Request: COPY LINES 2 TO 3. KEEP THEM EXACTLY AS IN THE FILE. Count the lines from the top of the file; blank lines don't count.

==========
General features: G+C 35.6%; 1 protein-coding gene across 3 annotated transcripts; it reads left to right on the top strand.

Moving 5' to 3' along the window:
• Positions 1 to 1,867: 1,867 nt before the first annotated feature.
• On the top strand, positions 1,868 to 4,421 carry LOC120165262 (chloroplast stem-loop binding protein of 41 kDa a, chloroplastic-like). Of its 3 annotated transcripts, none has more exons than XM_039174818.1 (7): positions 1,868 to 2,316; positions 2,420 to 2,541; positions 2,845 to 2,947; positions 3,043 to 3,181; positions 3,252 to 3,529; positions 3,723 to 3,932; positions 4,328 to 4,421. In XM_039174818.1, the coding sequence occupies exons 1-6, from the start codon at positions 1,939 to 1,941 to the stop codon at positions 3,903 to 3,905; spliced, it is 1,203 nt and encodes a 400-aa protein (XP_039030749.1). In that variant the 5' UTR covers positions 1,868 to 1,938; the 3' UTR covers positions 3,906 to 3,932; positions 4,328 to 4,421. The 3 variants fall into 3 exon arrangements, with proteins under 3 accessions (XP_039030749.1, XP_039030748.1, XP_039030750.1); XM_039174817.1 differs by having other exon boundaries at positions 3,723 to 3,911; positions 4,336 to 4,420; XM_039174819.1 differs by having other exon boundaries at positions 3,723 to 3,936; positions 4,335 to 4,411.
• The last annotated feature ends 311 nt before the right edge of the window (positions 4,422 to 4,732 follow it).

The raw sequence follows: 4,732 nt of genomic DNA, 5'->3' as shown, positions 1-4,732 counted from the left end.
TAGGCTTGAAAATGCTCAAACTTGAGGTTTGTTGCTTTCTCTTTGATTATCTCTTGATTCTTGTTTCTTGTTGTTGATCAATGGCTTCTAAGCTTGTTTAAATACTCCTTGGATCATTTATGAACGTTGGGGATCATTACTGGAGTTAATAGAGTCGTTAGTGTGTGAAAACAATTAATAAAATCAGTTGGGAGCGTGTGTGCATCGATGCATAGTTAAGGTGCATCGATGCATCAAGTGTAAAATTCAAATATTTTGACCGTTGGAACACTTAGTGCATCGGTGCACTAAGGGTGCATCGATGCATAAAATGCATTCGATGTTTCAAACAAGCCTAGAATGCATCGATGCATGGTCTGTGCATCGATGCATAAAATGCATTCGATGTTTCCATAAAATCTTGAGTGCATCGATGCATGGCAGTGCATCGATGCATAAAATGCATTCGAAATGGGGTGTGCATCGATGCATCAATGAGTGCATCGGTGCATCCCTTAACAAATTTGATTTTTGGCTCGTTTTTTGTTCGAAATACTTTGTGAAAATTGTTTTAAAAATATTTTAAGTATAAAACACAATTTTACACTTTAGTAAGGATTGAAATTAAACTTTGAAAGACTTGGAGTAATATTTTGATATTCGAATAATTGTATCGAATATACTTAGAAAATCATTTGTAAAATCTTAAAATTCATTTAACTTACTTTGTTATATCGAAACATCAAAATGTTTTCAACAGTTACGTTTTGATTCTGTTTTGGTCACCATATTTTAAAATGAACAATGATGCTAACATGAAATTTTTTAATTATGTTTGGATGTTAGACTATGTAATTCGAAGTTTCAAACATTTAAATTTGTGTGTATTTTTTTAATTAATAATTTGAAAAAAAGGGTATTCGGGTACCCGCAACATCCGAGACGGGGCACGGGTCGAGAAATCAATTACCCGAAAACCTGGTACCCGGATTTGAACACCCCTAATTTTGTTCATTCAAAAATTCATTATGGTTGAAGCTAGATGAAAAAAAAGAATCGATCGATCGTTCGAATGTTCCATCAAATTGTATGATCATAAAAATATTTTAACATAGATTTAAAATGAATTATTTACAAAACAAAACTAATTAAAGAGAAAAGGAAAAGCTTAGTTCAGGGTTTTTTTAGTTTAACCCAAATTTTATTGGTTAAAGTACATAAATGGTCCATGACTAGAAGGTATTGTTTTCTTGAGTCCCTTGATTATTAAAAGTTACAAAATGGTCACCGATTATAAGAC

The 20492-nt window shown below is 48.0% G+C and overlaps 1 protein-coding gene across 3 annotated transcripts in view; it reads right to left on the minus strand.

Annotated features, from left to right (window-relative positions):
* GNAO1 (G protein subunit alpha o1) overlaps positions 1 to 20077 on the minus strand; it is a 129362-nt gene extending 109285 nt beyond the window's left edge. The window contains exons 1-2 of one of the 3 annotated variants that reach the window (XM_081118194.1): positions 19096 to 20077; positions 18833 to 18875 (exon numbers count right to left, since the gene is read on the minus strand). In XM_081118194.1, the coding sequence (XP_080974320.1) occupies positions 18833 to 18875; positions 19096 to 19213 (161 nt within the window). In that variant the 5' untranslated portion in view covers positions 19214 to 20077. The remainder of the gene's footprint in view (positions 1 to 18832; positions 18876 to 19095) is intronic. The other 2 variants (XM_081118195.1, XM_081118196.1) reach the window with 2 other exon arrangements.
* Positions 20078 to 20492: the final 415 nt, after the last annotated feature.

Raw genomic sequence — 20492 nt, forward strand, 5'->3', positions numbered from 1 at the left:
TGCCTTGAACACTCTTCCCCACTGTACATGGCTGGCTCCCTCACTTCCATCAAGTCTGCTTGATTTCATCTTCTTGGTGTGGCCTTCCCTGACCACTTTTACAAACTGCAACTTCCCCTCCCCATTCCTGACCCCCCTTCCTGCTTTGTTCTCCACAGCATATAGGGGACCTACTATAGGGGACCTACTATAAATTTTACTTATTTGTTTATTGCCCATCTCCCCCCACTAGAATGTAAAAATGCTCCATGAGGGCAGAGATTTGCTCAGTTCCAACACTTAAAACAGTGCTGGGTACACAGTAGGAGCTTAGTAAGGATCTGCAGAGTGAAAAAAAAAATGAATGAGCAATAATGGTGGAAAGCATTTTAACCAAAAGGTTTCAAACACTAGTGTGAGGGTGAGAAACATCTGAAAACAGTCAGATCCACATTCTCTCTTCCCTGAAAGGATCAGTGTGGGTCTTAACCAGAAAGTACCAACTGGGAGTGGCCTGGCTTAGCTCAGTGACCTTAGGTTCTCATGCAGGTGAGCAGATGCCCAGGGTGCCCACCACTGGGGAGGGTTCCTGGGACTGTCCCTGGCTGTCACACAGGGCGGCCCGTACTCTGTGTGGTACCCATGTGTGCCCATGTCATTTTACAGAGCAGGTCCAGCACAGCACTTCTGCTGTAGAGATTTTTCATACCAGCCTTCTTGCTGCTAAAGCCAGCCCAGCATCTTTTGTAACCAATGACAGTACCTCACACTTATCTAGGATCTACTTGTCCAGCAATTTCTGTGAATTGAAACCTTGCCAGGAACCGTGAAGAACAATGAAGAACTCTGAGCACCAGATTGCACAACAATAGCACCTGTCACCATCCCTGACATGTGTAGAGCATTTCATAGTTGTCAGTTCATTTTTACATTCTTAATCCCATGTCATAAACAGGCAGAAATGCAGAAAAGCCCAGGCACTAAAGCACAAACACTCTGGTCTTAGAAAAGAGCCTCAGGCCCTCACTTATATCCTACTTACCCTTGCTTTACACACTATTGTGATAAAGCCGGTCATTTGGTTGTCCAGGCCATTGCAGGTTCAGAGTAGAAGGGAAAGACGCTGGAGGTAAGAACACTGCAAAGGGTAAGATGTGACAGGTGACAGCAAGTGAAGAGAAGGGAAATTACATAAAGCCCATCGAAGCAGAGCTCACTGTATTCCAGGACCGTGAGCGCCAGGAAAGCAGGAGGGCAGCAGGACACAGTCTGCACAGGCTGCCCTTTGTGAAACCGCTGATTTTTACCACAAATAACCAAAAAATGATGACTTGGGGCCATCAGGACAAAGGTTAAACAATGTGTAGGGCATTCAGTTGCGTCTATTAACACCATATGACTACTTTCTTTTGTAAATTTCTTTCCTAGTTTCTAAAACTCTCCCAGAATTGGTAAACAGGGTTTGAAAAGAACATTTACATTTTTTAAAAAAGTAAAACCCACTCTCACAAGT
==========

Moving 5' to 3' along the window:
• Positions 1 to 1,867: 1,867 nt before the first annotated feature.